And so Duvall and Rasmussen get down to the nitty gritty of police work — that “boring” crap that my dad warned me about. But here, with Unbelievable’s unprecedented focus on what good police work (and not just case-closing police work) looks like, all that earnestness comes across as passion. First, after an all-nighter watching cars roll past Amber’s apartment building via surveillance footage, Duvall spots something unusual, that same white Mazda pick-up cruising past 11 times. It’s practically refreshing when the zoom function at the crime lab can’t instantaneously decipher the license plate: this isn’t — thank you Netflix execs — CSI. Meanwhile, craggy Rosemarie, with whom I desperately want to start a weekly poker game, has gone through the entire Colorado prison database of scars, marks, and tats (penis tats! Ass tattoos …. Of asses! Someone give me access to this database!) but has come up with nada on the suspect’s left calf birthmark. All of those smart systems that the public thinks waggle up clues and narrow down suspect pools aren’t worth shit if the humans designing them and entering the data aren’t committed.
And there’s a sense of urgency here. Sure, Amber’s mathematician boyfriend is a little bit of a condescending prick when he cites the statistic that Duvall only has about five more days to catch this guy before her chances dissipate. But a man who will rape two women over the course of several hours probably isn’t going to just stop as if it’s a hobby like collecting model trains or building Civil War dioramas. All of which drives Rasmussen’s admittedly hilarious snap at poor, slightly inept Morris, who can’t just call the damn lab to check up on Amber’s information. And really, it’s positively joyful to watch Merritt Wever rail into him with such overblown sarcasm: “Ohhh he’s sure of it. Mia, relax, Morris is sure of it!” Meanwhile, her point is clear. It’s time to hustle the fuck up, because there’s a serial rapist on the loose and “This is not something [women] get over. This is something they carry with them like a bullet in the spine.”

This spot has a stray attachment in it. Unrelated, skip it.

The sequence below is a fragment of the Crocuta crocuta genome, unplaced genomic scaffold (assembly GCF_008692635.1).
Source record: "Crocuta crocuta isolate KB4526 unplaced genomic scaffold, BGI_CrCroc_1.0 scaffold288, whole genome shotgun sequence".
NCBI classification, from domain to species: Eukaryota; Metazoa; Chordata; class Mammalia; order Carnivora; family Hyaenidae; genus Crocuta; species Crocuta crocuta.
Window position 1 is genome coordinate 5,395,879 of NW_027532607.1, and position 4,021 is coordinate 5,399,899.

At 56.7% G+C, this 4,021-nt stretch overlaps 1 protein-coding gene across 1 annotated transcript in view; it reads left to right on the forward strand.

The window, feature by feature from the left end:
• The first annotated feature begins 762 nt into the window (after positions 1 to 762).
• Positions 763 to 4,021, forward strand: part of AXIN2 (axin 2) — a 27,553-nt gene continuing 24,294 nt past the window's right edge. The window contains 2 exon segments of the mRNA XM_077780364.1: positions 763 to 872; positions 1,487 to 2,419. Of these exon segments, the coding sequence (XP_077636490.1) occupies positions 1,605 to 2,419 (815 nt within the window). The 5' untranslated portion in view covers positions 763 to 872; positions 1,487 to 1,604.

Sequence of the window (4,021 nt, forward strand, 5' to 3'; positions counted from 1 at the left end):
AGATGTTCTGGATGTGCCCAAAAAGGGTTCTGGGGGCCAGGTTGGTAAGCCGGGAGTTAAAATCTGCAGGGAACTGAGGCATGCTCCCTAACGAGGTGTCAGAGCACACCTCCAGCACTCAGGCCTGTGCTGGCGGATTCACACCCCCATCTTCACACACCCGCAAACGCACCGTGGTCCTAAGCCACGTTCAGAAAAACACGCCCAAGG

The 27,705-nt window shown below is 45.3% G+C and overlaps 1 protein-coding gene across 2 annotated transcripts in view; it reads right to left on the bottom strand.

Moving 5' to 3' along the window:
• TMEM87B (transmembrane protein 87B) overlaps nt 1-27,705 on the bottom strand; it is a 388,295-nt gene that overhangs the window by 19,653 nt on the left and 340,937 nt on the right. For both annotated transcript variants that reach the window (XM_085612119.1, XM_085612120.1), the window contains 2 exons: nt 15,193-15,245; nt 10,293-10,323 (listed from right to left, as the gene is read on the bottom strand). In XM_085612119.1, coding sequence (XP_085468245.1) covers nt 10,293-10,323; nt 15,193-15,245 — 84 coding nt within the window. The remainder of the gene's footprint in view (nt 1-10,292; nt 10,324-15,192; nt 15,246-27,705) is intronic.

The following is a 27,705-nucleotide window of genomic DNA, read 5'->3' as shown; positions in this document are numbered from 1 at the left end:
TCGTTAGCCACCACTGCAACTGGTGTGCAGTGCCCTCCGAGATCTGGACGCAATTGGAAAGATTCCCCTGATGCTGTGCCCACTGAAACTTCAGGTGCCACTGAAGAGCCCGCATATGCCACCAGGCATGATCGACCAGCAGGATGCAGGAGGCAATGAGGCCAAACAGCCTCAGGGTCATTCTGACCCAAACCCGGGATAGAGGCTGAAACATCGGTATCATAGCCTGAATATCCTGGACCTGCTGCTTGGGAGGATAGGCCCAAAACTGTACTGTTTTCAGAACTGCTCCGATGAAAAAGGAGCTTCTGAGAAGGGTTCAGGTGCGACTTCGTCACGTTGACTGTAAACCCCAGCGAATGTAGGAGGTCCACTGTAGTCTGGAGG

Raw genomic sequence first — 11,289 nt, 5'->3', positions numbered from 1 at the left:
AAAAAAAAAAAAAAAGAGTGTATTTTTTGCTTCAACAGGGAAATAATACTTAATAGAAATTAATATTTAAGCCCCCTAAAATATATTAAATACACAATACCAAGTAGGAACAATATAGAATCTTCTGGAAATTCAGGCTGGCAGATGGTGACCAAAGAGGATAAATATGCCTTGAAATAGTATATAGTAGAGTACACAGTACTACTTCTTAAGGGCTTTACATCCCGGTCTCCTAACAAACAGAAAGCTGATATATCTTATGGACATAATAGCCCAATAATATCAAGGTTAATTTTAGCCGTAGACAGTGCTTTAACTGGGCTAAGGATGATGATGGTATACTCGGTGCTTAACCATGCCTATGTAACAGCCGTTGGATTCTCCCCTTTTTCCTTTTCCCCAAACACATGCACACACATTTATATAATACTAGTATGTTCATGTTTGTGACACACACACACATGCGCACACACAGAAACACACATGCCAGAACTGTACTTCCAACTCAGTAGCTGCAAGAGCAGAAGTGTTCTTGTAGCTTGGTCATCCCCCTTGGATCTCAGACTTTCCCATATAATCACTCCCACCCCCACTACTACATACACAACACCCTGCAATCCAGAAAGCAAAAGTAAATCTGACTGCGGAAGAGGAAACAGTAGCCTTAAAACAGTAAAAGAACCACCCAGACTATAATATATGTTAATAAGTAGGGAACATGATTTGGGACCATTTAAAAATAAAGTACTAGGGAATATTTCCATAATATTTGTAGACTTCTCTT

Back in Washington (and in 2008) Marie is carrying that bullet all alone, not only shouldering the trauma of the rape, but now the absolute shitshow horror of the fact that someone close to her has released her name to the press and there are now photos of her popping up on the internet that label her as one of those women who would make up a heinous story for a little pity party of her own.
What the hell should she do? Judith, whose cluelessness is growing wearing, seems to think that if Marie never sees her phone the problem will go poof. Apparently she thinks a good dose of reality is what Marie needs (as if the poor girl hasn’t had enough) and so when the “lying slut” texts start rolling in, she thoughtlessly reminds Marie, “Honey you don’t have any friends right now.” Marie can’t jump out of that car fast enough.
The poor thing doesn’t know not to Google herself (though really, could you help it if you were her?). For a while, her rendezvous with Connor offers a little respite, and an explanation of why she caved to the detectives’ suggestion that she made up the rape allegation: she realized, she says, that “when they’re bigger than you, you can’t win.” Fighting with adults or insisting on what she believes has never worked for her before. Marie is small, and powerless, and poor, and alone. What the hell would have made her think she could simply will two detectives to believe her patched-together tale?
It’s a punch to the gut when, after that quick snippet of happiness with Connor, she arrives back to Oakdale to find a criminal citation in her mailbox. Life was already imploding — now someone has placed a stick of dynamite directly underneath her last point of stability, her apartment, and lit the fuse. She can’t possibly know that, a few states away and three years in the future, two detectives are (most likely) on the trail of the man who started this nightmare.
The news in Colorado is less than ideal. There are only two profiles this suspect could fit into; he’s either a smart criminal “of which we know there are very few” or …. a cop. Who else would know to attack in each district just once, that the police stations don’t pass along complete reports, that all those damn computers are essentially fancy paper weights for all the damn good they do? No matter if the rapist is a cop or not, two uppity female cops digging into Internal Affairs records is going to have some, ahem, shitty personal effects. So how should they proceed? Verrrry verrrry carefully.
And again, with paperwork. Rasmussen pulls every single file on rapes in the state of Colorado for the past five years. The two work the phones like crazy, tracing down every lead detective, looking for signs that this guy has struck somewhere else and they can mine that case for even more intel. Which is how they learn about Doris Laird, 72 years old, frat house mother (god bless her soul). What started as two vicious rapes will now pull in the FBI and the wrath of these two dogged women. This guy won’t know what hit him.